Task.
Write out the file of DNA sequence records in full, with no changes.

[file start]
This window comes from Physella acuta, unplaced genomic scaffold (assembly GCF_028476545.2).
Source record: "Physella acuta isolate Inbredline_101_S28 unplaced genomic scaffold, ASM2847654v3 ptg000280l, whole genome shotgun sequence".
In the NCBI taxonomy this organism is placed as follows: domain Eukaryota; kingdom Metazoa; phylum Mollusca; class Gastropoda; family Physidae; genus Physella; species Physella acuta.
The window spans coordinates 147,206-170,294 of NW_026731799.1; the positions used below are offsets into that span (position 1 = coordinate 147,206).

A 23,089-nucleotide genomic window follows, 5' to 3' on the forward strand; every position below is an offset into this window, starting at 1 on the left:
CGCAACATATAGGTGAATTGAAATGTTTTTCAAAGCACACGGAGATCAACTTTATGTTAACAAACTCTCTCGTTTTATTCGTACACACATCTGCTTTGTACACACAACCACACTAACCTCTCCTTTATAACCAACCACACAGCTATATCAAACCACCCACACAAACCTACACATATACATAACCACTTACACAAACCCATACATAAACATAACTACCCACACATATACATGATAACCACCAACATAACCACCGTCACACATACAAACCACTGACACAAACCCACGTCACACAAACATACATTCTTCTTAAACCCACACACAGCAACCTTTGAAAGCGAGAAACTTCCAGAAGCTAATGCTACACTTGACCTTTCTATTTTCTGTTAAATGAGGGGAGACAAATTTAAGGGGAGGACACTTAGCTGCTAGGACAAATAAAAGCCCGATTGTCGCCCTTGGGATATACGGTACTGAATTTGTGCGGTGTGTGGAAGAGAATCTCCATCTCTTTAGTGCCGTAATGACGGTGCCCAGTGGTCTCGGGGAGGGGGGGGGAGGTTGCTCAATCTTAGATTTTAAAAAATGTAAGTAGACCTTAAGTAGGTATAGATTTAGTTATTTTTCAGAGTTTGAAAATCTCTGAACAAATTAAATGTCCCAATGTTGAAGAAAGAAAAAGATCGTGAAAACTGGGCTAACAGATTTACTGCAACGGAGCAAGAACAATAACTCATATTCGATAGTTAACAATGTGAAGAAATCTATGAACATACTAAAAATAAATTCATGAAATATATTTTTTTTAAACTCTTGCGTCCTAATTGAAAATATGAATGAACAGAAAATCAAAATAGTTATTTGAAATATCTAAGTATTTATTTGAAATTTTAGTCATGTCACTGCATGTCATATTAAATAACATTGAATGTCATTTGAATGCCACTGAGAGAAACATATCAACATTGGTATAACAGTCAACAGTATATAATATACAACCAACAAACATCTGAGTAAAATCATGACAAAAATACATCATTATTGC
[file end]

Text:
This window comes from Physella acuta, unplaced genomic scaffold (assembly GCF_028476545.2).
Source record: "Physella acuta isolate Inbredline_101_S28 unplaced genomic scaffold, ASM2847654v3 ptg000280l, whole genome shotgun sequence".
In the NCBI taxonomy this organism is placed as follows: domain Eukaryota; kingdom Metazoa; phylum Mollusca; class Gastropoda; family Physidae; genus Physella; species Physella acuta.
The window spans coordinates 147,206-170,294 of NW_026731799.1; the positions used below are offsets into that span (position 1 = coordinate 147,206).

A 23,089-nucleotide genomic window follows, 5' to 3' on the forward strand; every position below is an offset into this window, starting at 1 on the left:
CGCAACATATAGGTGAATTGAAATGTTTTTCAAAGCACACGGAGATCAACTTTATGTTAACAAACTCTCTCGTTTTATTCGTACACACATCTGCTTTGTACACACAACCACACTAACCTCTCCTTTATAACCAACCACACAGCTATATCAAACCACCCACACAAACCTACACATATACATAACCACTTACACAAACCCATACATAAACATAACTACCCACACATATACATGATAACCACCAACATAACCACCGTCACACATACAAACCACTGACACAAACCCACGTCACACAAACATACATTCTTCTTAAACCCACACACAGCAACCTTTGAAAGCGAGAAACTTCCAGAAGCTAATGCTACACTTGACCTTTCTATTTTCTGTTAAATGAGGGGAGACAAATTTAAGGGGAGGACACTTAGCTGCTAGGACAAATAAAAGCCCGATTGTCGCCCTTGGGATATACGGTACTGAATTTGTGCGGTGTGTGGAAGAGAATCTCCATCTCTTTAGTGCCGTAATGACGGTGCCCAGTGGTCTCGGGGAGGGGGGGGGAGGTTGCTCAATCTTAGATTTTAAAAAATGTAAGTAGACCTTAAGTAGGTATAGATTTAGTTATTTTTCAGAGTTTGAAAATCTCTGAACAAATTAAATGTCCCAATGTTGAAGAAAGAAAAAGATCGTGAAAACTGGGCTAACAGATTTACTGCAACGGAGCAAGAACAATAACTCATATTCGATAGTTAACAATGTGAAGAAATCTATGAACATACTAAAAATAAATTCATGAAATATATTTTTTTTAAACTCTTGCGTCCTAATTGAAAATATGAATGAACAGAAAATCAAAATAGTTATTTGAAATATCTAAGTATTTATTTGAAATTTTAGTCATGTCACTGCATGTCATATTAAATAACATTGAATGTCATTTGAATGCCACTGAGAGAAACATATCAACATTGGTATAACAGTCAACAGTATATAATATACAACCAACAAACATCTGAGTAAAATCATGACAAAAATACATCATTATTGC